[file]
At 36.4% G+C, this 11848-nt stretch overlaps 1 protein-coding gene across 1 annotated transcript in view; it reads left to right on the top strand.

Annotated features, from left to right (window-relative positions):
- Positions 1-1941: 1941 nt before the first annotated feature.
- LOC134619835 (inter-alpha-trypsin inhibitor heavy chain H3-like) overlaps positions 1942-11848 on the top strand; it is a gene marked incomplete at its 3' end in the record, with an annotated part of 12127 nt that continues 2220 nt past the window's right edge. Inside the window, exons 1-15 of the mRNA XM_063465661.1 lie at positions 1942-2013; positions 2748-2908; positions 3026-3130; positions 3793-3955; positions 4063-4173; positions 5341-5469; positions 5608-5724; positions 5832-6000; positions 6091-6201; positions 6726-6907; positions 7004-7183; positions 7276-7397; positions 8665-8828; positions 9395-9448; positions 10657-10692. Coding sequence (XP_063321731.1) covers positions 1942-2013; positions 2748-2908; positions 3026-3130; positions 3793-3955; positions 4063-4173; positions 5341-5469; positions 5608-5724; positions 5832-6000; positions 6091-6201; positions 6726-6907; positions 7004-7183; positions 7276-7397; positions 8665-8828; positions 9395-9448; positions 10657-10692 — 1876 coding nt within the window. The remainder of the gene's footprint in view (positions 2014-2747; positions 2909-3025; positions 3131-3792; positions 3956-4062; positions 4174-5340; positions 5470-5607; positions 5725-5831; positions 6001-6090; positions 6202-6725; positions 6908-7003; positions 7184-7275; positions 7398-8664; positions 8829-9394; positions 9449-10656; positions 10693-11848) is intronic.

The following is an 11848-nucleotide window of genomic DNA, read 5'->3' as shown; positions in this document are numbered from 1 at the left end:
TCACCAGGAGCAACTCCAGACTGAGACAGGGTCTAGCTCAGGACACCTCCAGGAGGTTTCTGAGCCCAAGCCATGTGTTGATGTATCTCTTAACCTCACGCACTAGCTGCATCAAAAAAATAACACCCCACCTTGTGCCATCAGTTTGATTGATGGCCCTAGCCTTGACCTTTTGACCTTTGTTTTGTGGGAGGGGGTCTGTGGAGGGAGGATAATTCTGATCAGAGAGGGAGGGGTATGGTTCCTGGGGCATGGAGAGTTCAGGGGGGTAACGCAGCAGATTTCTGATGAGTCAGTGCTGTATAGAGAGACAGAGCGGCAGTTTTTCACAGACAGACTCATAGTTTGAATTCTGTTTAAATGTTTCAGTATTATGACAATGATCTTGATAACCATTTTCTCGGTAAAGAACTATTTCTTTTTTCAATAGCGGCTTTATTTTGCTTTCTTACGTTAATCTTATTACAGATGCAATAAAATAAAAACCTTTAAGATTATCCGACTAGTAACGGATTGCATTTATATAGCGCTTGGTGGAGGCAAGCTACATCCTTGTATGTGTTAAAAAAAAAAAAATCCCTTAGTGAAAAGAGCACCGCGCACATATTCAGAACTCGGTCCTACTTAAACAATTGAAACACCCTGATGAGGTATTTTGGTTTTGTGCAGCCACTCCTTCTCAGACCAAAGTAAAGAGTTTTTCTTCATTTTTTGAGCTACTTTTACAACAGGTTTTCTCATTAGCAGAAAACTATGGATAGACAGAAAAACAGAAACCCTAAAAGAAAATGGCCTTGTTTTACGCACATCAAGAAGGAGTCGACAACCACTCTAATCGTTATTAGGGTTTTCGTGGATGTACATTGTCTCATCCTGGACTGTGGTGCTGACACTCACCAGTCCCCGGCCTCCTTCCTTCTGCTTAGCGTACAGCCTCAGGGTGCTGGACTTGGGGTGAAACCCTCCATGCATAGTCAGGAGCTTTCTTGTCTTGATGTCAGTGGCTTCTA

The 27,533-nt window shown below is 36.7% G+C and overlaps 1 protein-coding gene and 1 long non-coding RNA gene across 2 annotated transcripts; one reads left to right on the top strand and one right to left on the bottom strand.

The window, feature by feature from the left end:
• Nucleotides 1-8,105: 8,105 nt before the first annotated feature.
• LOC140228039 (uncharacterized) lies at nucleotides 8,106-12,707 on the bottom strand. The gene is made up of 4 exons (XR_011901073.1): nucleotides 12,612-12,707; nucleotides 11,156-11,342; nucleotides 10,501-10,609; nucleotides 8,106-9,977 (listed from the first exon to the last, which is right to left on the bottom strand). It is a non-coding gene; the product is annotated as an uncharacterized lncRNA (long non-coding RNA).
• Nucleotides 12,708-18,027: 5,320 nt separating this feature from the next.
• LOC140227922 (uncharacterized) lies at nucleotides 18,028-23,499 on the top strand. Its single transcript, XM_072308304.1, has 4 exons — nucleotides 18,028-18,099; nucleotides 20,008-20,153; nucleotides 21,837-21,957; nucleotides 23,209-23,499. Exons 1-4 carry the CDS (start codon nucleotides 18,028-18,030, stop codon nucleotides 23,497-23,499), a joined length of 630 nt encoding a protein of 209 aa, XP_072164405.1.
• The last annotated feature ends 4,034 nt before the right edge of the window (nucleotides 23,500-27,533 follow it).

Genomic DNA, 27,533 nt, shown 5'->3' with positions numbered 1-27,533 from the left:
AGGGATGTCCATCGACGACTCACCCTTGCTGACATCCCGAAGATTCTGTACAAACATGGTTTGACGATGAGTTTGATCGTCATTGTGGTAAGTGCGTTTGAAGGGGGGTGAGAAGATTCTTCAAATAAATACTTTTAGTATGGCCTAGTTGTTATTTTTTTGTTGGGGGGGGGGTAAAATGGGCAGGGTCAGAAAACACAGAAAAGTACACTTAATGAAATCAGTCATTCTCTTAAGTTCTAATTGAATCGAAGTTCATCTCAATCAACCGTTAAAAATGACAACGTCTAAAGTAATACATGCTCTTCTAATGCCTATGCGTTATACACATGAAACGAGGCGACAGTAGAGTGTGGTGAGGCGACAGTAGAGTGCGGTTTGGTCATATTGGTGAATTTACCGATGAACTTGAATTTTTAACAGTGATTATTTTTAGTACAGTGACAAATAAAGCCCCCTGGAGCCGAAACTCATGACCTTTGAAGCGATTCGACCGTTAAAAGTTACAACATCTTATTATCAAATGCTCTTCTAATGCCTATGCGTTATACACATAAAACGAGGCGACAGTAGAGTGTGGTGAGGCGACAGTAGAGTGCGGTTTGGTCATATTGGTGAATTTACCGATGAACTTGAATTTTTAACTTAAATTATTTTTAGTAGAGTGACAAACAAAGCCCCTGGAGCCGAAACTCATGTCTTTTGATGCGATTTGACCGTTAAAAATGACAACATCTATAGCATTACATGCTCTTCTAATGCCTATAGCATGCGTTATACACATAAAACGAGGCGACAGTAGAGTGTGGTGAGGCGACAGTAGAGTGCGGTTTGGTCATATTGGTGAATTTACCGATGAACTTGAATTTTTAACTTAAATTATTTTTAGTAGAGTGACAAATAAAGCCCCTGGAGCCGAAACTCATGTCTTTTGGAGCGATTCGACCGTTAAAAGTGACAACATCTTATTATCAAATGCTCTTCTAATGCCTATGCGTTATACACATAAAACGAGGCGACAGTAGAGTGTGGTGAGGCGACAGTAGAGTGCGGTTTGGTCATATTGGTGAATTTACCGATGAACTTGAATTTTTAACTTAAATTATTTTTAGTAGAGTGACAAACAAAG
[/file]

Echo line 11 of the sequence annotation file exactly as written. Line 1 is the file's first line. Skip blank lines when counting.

• Nucleotides 12,708-18,027: 5,320 nt separating this feature from the next.